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Fritz88
01-10-2009, 03:09 PM
http://www.wbns.com/live/content/local/stories/2009/01/09/story_carjacking_text.html?sid=102

Man Outsmarts Carjackers With Text Message
Friday, January 9, 2009 8:26 AM

COLUMBUS, Ohio A man who was carjacked outside a south side restaurant said his friends helped him come up with a plan to outsmart the thieves, 10TV News reported Thursday.

Alan Heuss was sitting in his BMW on Wednesday night with the engine running when a man with a gun approached him, 10TV's Kurt Ludlow reported.

"Some young man came up and opened the passenger door and stuck a gun in my face and told me to get out," Heuss said.

The thieves got away with Heuss' car, cell phone and some cash.

Heuss filed a police report and then met his friends to drown his sorrows, Ludlow reported. One of his friends came up with an idea to contact the thieves.

"He said 'I'm going to text these guys, I'm going to blow some smoke their way,'" Heuss said. "He said. 'I'm going to tell them I've got a bunch of hot chicks, as if I'm texting you, and that we've got some drugs, too.'"

The carjackers took the bait, Ludlow reported.

"Very early in the morning they gave him the address where they were," Heuss said. "They were expecting this hot chick to arrive with drugs, and Columbus police officers arrived instead."

Three men were caught red-handed in the stolen vehicle. Heuss said he expected to get his vehicle out of the impound lot on Friday.

"It's a little seven-hour saga where the good guys won," Heuss said.

Investigators said the carjackers are suspected in a series of car thefts.

bowener
01-10-2009, 03:12 PM
lulz!

lazepoo
01-10-2009, 03:14 PM
This made my day. I can see the look on their faces when there were no girls or drugs, just a lot of middle aged men with guns and badges. LOL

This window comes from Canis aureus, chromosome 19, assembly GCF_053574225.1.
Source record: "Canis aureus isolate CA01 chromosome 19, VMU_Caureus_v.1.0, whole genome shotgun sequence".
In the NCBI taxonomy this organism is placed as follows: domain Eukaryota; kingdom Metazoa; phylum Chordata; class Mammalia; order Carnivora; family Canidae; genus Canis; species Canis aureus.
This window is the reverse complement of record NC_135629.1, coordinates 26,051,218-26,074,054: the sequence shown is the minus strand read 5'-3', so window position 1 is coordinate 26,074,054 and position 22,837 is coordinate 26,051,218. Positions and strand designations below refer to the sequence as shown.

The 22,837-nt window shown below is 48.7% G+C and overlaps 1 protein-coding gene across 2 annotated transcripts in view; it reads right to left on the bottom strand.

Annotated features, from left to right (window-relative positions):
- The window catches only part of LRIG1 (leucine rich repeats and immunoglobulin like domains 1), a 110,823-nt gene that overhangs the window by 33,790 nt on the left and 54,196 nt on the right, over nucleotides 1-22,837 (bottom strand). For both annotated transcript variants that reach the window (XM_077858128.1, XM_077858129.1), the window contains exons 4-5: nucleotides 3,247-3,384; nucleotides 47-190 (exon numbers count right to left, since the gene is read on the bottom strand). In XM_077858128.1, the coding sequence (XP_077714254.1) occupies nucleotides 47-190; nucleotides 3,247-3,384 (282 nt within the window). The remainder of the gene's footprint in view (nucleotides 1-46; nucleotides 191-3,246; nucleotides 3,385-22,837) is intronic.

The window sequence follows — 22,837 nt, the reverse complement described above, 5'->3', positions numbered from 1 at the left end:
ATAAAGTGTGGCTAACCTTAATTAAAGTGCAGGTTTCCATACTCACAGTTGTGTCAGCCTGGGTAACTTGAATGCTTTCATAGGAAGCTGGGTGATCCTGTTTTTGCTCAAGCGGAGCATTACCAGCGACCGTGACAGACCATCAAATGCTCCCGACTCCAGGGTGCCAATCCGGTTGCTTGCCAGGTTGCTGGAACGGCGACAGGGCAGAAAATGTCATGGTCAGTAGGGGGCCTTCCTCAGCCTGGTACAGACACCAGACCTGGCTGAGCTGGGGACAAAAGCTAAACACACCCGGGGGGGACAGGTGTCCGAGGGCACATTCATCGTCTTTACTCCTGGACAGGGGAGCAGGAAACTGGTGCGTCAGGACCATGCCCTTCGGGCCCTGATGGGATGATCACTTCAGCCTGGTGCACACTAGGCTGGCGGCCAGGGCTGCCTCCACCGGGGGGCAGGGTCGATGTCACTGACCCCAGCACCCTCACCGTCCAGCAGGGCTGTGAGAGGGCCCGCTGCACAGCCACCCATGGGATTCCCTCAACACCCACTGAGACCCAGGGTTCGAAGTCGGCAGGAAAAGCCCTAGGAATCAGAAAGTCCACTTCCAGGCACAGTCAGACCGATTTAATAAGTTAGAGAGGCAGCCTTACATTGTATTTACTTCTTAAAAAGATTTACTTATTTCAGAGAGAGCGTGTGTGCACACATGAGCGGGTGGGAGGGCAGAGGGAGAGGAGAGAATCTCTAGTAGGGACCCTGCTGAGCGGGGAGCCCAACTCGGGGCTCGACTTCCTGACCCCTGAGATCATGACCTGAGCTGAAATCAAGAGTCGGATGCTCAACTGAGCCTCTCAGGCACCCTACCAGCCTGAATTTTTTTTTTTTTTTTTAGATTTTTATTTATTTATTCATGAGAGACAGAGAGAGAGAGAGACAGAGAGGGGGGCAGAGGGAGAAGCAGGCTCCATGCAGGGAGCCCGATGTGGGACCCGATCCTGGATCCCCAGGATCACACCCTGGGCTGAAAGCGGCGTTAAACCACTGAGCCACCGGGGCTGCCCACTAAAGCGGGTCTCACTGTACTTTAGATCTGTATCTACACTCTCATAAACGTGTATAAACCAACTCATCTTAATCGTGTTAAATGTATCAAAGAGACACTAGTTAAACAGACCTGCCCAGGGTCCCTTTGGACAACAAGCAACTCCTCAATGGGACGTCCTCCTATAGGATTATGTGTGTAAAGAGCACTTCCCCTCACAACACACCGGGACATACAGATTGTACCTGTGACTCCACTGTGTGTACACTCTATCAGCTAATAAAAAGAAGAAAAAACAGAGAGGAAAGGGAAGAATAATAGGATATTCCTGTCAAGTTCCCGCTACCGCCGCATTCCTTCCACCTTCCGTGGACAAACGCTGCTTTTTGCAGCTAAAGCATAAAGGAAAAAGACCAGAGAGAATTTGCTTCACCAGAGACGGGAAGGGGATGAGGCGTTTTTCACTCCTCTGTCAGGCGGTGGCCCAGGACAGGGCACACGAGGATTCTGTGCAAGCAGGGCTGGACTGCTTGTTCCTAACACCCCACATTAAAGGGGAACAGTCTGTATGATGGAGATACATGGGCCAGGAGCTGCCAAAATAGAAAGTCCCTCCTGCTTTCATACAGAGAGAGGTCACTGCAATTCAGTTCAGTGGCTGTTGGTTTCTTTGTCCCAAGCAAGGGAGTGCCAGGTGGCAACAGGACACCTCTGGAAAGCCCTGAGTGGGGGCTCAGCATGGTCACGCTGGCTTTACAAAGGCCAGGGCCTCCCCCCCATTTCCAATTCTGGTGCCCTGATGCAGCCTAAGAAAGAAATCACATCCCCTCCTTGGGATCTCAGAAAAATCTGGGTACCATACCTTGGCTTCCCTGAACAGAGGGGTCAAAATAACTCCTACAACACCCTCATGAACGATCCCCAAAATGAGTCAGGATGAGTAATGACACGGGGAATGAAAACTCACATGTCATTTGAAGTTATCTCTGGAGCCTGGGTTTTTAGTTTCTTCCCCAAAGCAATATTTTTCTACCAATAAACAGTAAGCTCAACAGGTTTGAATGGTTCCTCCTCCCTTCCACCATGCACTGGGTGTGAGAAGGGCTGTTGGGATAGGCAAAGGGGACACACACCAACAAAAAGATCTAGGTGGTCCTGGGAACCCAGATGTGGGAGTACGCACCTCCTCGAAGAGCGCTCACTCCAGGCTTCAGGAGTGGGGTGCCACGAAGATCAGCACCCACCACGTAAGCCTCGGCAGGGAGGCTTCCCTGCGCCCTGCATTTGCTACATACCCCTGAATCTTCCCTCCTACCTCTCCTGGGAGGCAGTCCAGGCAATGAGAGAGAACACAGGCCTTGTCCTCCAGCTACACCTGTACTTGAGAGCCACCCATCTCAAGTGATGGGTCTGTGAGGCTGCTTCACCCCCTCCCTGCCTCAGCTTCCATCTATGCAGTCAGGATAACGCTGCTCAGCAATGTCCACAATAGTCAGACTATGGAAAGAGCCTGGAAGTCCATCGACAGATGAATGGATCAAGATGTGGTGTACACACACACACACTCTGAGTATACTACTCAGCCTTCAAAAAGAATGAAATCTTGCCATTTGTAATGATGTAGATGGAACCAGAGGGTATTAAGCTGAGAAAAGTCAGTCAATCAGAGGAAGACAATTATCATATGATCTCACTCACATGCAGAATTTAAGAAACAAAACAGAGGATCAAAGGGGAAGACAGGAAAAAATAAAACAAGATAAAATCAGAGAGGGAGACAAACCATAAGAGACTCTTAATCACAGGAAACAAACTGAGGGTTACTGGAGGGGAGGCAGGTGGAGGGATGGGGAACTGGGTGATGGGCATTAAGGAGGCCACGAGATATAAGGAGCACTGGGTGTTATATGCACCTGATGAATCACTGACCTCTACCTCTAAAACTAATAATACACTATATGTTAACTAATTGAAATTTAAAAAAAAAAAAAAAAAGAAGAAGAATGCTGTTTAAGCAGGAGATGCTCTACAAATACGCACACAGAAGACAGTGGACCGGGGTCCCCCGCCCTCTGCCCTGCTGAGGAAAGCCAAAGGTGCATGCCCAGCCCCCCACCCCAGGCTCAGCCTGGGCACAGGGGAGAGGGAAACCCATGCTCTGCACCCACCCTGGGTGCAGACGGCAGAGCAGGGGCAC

Marcellus
01-10-2009, 03:16 PM
ROFLROFLROFLROFLROFL

Proof that thieves usually aren't too bright.

DBoweFoSho
01-10-2009, 03:23 PM
ha! owned

Rain Man
01-10-2009, 03:29 PM
According to that court case in Missouri, isn't that a violation of the cell phone provider's service agreement? I bet they free the criminals and let them sue the guy who sent the text message.

Bacon Cheeseburger
01-10-2009, 04:05 PM
http://www.mustangmods.com/data/10900/brilliant.jpg

Jenson71
01-10-2009, 04:07 PM
:clap:

doomy3
01-10-2009, 04:07 PM
According to that court case in Missouri, isn't that a violation of the cell phone provider's service agreement? I bet they free the criminals and let them sue the guy who sent the text message.

are you being serious?

Rain Man
01-10-2009, 04:15 PM
are you being serious?


Yeah. There's that case in Missouri where the woman pretended to be a boy to screw with some 13-year old girl and make her feel bad. The girl committed suicide, and they're trying to put the woman in prison for violating the Internet provider's service agreement on some trumped-up felony charge. While the woman was obviously an immature jerk, I think it's a really bad precedent to put someone in prison for using a false name on the Internet.

(In the interest of full disclosure, my name is not really Rain Man.)

crazycoffey
01-10-2009, 04:16 PM
ROFLROFLROFLROFLROFL

Proof that thieves usually aren't too bright.


As some law enforcement people say, "we don't usually catch the smart ones"

KCChiefsMan
01-10-2009, 04:17 PM
thats awesome! glad it worked

unothadeal
01-10-2009, 04:18 PM